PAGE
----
Changes in Historic South Col Climbing Route
Source: National Geographic

After an avalanche took the lives of 16 Sherpa guides on Everest during the 2014 climbing season, the climbing community and Nepalese officials have came together this week to announce changes they hope will make the mountain safer in 2015.

The portion of Everest in question is called the Khumbu Icefall and is the first major obstacle climbers face after leaving base camp. The icefall – an other-worldly combination of shifting ice blocks the size of buildings and unpredictable avalanches – runs between the West Shoulder of Everest and Nuptse. Besides the fast moving Khumbu glacier, regular serac icefalls from both the West Shoulder and Nuptse make the route hazardous.

Changes in Historic South Col Climbing Route
The Khumbu Icefall and Everest base camp with Mount Everest in the background (Source: Faszination.com)

Since the South Col route was first established by Sir Edmund Hilary and Sherpa Tenzing over 60 years ago, warming environmental conditions on Everest have caused climbers to drift towards the West Shoulder. This route takes climbers directly under the West Shoulder fall line, and through the avalanche danger zone.

This winter, commercial outfitters, government officials and Sherpa climbing guides met to discuss a safer route through the icefall. Veteran Everest climber, North Face Climbing Team member and Seattle-based Alpine Ascents International guide, Pete Athens was in Nepal this January and February teaching mountaineering and route construction skills to the Everest mountain workers, known as “Icefall Doctors,” who will begin establishing the new route later this month.

Changes in Historic South Col Climbing Route
Adjusted route through the Khumbu Icefall (Source: BBC.com)

The adjusted route will move towards the center of the icefall and away from the West Shoulder fall line. This adjustment, while hopefully keeping climbers away from avalanche danger, will add more time to the climb. Athens says commercial outfitters have agreed to provide experienced guides to help scout the way when the Icefall Doctors start setting the route . The adjusted route is not without its own hazards. According to Athens, the center of the glacier is fast moving, has deep hidden chasms and is more dynamic than in years past.

Changes in Historic South Col Climbing Route
Climbers often have to use ladders to get through the icefall (Source: summitpost.com)

 

Responsible Stewardship

When I spoke with Athens about the 2014 avalanche, he was moved. Alpine Ascents International lost five guides on that day, and Athens is quick to note that the guides were related to several employees and like family to the western guides that climbed with them. Athens highlights that the adjusted route is just one change made to improve the safety and lives of the Nepalese that work on the mountain. According to Athens, other improvements include better worker training, improved insurance, higher pay and better survivor benefits.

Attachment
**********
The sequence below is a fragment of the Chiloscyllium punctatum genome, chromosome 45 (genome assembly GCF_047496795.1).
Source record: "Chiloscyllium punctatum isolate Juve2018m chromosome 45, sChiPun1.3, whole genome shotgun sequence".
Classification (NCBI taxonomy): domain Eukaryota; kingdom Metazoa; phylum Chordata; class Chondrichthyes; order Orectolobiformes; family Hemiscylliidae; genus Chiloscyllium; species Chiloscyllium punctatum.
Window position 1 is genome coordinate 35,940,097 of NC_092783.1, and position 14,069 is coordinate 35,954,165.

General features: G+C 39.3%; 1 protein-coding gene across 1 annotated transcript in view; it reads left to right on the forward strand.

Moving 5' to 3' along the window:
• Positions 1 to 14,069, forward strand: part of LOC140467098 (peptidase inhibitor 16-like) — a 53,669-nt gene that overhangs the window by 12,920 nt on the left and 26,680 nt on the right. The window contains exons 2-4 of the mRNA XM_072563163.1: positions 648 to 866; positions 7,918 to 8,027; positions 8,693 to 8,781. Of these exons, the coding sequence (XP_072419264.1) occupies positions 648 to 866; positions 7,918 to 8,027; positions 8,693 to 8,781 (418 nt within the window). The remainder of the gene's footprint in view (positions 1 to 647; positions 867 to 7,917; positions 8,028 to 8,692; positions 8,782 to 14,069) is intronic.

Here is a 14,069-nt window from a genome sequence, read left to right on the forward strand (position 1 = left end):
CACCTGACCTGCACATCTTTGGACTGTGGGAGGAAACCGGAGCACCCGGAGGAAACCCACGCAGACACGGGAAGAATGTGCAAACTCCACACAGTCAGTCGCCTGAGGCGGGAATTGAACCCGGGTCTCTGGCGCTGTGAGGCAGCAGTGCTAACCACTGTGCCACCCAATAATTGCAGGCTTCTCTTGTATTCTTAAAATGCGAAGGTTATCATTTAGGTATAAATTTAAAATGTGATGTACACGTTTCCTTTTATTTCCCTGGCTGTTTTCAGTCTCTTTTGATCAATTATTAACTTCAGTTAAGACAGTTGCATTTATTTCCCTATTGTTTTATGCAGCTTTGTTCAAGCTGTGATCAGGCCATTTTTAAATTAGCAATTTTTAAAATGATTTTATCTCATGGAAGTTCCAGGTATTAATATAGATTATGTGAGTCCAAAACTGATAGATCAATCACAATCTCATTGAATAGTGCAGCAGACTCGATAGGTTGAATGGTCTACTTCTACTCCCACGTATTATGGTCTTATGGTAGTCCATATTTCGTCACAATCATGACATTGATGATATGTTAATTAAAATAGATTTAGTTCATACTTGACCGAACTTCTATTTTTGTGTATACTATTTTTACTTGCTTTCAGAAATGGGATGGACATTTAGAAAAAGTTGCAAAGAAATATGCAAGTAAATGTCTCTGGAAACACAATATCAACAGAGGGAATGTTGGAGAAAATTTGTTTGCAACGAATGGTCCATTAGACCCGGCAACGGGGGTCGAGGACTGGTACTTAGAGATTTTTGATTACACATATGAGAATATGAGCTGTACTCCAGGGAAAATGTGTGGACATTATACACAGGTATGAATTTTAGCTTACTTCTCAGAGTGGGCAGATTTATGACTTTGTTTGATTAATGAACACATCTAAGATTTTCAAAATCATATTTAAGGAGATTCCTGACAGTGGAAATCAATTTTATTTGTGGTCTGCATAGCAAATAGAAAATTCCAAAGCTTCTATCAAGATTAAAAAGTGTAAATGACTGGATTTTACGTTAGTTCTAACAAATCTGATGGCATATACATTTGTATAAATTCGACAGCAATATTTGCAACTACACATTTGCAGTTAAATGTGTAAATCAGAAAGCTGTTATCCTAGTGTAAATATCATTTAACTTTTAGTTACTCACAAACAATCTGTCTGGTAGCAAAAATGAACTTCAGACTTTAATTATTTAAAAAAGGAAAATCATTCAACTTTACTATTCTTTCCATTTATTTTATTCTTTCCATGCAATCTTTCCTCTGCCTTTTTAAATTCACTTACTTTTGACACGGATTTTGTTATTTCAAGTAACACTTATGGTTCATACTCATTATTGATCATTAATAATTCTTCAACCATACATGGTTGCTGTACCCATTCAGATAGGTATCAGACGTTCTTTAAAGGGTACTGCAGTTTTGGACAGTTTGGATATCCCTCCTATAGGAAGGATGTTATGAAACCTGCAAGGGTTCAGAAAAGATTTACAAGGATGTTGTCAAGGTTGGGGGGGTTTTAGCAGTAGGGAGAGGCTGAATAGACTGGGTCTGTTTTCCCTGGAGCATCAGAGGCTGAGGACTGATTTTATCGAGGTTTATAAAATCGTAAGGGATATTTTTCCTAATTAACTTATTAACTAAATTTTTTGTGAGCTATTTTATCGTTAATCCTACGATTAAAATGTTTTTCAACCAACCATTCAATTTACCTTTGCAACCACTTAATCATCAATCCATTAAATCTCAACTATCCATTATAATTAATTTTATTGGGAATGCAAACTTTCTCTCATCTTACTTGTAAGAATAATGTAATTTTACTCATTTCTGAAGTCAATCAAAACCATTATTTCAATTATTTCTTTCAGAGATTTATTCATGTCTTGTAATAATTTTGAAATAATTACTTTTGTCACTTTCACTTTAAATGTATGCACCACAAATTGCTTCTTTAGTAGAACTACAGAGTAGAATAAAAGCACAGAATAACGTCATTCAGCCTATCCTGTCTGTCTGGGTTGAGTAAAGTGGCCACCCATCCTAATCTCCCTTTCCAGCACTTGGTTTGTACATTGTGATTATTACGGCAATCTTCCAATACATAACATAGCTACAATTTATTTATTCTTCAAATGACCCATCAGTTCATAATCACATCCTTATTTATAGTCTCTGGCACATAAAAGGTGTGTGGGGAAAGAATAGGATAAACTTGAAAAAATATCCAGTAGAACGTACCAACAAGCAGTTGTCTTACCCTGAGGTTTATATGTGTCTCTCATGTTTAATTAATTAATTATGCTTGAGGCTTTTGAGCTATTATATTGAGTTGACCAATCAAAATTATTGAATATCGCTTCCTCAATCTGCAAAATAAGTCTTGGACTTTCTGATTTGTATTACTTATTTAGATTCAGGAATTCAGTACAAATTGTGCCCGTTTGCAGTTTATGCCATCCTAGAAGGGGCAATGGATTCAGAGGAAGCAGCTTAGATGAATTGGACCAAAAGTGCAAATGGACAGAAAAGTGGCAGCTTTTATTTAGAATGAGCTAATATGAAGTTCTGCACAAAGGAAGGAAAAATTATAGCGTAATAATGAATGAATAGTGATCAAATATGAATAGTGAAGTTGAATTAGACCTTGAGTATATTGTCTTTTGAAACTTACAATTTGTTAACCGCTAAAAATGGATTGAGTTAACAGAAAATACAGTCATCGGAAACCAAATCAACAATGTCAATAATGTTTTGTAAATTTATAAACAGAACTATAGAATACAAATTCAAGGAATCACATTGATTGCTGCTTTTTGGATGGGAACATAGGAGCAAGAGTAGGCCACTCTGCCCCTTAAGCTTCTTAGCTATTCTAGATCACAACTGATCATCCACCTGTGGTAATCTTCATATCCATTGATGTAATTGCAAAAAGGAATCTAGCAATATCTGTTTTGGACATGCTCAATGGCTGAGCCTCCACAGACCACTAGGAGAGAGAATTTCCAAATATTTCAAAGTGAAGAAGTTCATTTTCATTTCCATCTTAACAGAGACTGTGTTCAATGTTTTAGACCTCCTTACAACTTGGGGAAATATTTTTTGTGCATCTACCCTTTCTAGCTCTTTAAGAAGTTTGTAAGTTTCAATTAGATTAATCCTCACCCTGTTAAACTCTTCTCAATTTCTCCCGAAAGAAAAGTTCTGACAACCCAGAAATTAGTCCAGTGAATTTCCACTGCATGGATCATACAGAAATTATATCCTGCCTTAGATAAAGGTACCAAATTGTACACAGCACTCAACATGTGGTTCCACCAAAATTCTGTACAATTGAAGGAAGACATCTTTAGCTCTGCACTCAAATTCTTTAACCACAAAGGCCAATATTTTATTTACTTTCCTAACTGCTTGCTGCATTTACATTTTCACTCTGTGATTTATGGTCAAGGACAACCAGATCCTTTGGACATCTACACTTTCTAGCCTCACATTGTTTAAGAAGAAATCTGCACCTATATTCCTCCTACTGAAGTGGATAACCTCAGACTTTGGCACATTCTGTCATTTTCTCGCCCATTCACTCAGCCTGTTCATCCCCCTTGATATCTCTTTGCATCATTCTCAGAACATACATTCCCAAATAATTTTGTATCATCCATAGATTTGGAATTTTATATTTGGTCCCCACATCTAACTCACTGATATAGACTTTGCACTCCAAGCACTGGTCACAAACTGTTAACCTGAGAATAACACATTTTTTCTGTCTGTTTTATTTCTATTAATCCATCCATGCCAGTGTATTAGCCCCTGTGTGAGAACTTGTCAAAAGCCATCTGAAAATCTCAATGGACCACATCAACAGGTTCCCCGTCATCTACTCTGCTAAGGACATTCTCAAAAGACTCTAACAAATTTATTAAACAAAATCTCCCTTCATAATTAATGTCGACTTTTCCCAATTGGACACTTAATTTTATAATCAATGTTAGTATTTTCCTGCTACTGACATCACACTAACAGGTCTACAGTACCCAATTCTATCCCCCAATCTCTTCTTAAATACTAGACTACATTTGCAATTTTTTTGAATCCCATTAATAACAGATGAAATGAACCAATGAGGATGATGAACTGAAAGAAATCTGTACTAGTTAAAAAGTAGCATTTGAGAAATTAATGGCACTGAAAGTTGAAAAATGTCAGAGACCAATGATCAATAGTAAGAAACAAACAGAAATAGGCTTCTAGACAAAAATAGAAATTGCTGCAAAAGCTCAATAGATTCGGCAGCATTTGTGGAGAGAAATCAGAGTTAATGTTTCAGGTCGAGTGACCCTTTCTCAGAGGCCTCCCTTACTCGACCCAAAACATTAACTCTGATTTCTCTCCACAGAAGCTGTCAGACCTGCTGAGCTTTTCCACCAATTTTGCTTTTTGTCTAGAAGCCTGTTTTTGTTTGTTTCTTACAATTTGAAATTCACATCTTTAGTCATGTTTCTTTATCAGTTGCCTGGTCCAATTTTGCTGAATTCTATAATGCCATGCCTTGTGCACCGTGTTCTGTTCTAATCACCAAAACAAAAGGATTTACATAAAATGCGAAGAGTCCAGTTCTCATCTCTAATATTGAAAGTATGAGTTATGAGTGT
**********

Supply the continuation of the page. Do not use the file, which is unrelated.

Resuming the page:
Changes in Historic South Col Climbing Route
Upper Khumbu Icefall (Source: Wikipedia.com)

In spite of these improvements, Athens points out that more still needs to be done. He hopes that wages will continue to increase along with bonuses for the Sherpa guides and Icefall Doctors. Athens says the key is to continue good communication between the government, mountain workers and the climbing industry. He warns that people should not be too quick to criticize the Nepalese government after the 2014 tragedy; Athens believes their response was as appropriate as it could have been given all the of challenges. Athens is encouraged by the progress on Everest and says, “If we all put our shoulders to the wheel,” things will continue to improve.

Changes in Historic South Col Climbing Route
Pete Athens is a Bainbridge Island based North Face Climbing Team member, Senior Guide for Alpine Ascents International and Co-Director of the Khumbu Climbing Center (Source: Alpine Ascents International)

 

What to Check Out

The Juniper Fund is a Washington State based 501(c)(3) established to help the survivors of mountain workers killed in the Himalayan adventure tourism industry. The fund supports families in need and provides education for the children of mountain workers killed on the job. Checkout the site and the great work they do at www.thejuniperfund.org.

Local Historic Connection with Everest Expeditions

Our region has had a connection with Everest since the beginning of American attempts to reach the world’s highest peak. West Seattle native Jim Whittaker was part of the American Mount Everest Expedition in 1963 and was the first American to summit Everest. Jim and his twin brother Lou went on to establish Rainier Mountaineering Incorporated (RMI), one of the first international guiding services.

Changes in Historic South Col Climbing Route
Seattle native Jim Whittaker became the first American to summit Mount Everest in 1963 (Source: coldsplinter.com)
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